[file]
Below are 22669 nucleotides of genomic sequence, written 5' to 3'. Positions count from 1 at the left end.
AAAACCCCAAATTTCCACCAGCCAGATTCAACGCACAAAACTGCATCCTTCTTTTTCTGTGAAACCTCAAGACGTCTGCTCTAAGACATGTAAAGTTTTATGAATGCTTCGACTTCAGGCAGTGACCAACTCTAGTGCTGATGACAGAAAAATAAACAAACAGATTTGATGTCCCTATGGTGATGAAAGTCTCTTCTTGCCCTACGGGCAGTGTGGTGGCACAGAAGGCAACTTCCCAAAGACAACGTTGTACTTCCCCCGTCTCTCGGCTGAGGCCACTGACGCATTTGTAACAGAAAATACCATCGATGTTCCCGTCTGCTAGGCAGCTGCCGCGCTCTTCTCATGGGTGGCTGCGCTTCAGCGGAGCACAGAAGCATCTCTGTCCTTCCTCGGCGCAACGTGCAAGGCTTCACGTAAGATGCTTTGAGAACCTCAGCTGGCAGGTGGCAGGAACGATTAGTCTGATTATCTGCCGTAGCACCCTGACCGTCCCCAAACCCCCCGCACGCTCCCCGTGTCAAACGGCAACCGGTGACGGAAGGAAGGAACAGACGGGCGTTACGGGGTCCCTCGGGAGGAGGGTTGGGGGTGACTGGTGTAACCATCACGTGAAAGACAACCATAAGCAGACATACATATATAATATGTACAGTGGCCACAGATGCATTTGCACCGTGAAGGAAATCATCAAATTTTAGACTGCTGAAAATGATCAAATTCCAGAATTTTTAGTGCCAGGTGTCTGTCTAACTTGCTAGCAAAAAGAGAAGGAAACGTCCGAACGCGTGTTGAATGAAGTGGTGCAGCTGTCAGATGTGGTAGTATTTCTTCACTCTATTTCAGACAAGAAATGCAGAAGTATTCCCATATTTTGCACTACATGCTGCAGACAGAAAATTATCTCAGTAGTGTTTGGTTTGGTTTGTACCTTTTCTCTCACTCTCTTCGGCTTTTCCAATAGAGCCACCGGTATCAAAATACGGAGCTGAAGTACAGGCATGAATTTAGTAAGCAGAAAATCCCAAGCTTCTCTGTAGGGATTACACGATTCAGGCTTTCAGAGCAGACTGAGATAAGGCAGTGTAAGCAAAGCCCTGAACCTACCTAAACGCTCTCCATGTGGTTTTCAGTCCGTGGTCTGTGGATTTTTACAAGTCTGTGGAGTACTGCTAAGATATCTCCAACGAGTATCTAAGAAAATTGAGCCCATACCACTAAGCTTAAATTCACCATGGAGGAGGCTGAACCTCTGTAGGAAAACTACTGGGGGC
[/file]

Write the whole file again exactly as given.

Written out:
Below are 22669 nucleotides of genomic sequence, written 5' to 3'. Positions count from 1 at the left end.
AAAACCCCAAATTTCCACCAGCCAGATTCAACGCACAAAACTGCATCCTTCTTTTTCTGTGAAACCTCAAGACGTCTGCTCTAAGACATGTAAAGTTTTATGAATGCTTCGACTTCAGGCAGTGACCAACTCTAGTGCTGATGACAGAAAAATAAACAAACAGATTTGATGTCCCTATGGTGATGAAAGTCTCTTCTTGCCCTACGGGCAGTGTGGTGGCACAGAAGGCAACTTCCCAAAGACAACGTTGTACTTCCCCCGTCTCTCGGCTGAGGCCACTGACGCATTTGTAACAGAAAATACCATCGATGTTCCCGTCTGCTAGGCAGCTGCCGCGCTCTTCTCATGGGTGGCTGCGCTTCAGCGGAGCACAGAAGCATCTCTGTCCTTCCTCGGCGCAACGTGCAAGGCTTCACGTAAGATGCTTTGAGAACCTCAGCTGGCAGGTGGCAGGAACGATTAGTCTGATTATCTGCCGTAGCACCCTGACCGTCCCCAAACCCCCCGCACGCTCCCCGTGTCAAACGGCAACCGGTGACGGAAGGAAGGAACAGACGGGCGTTACGGGGTCCCTCGGGAGGAGGGTTGGGGGTGACTGGTGTAACCATCACGTGAAAGACAACCATAAGCAGACATACATATATAATATGTACAGTGGCCACAGATGCATTTGCACCGTGAAGGAAATCATCAAATTTTAGACTGCTGAAAATGATCAAATTCCAGAATTTTTAGTGCCAGGTGTCTGTCTAACTTGCTAGCAAAAAGAGAAGGAAACGTCCGAACGCGTGTTGAATGAAGTGGTGCAGCTGTCAGATGTGGTAGTATTTCTTCACTCTATTTCAGACAAGAAATGCAGAAGTATTCCCATATTTTGCACTACATGCTGCAGACAGAAAATTATCTCAGTAGTGTTTGGTTTGGTTTGTACCTTTTCTCTCACTCTCTTCGGCTTTTCCAATAGAGCCACCGGTATCAAAATACGGAGCTGAAGTACAGGCATGAATTTAGTAAGCAGAAAATCCCAAGCTTCTCTGTAGGGATTACACGATTCAGGCTTTCAGAGCAGACTGAGATAAGGCAGTGTAAGCAAAGCCCTGAACCTACCTAAACGCTCTCCATGTGGTTTTCAGTCCGTGGTCTGTGGATTTTTACAAGTCTGTGGAGTACTGCTAAGATATCTCCAACGAGTATCTAAGAAAATTGAGCCCATACCACTAAGCTTAAATTCACCATGGAGGAGGCTGAACCTCTGTAGGAAAACTACTGGGGGC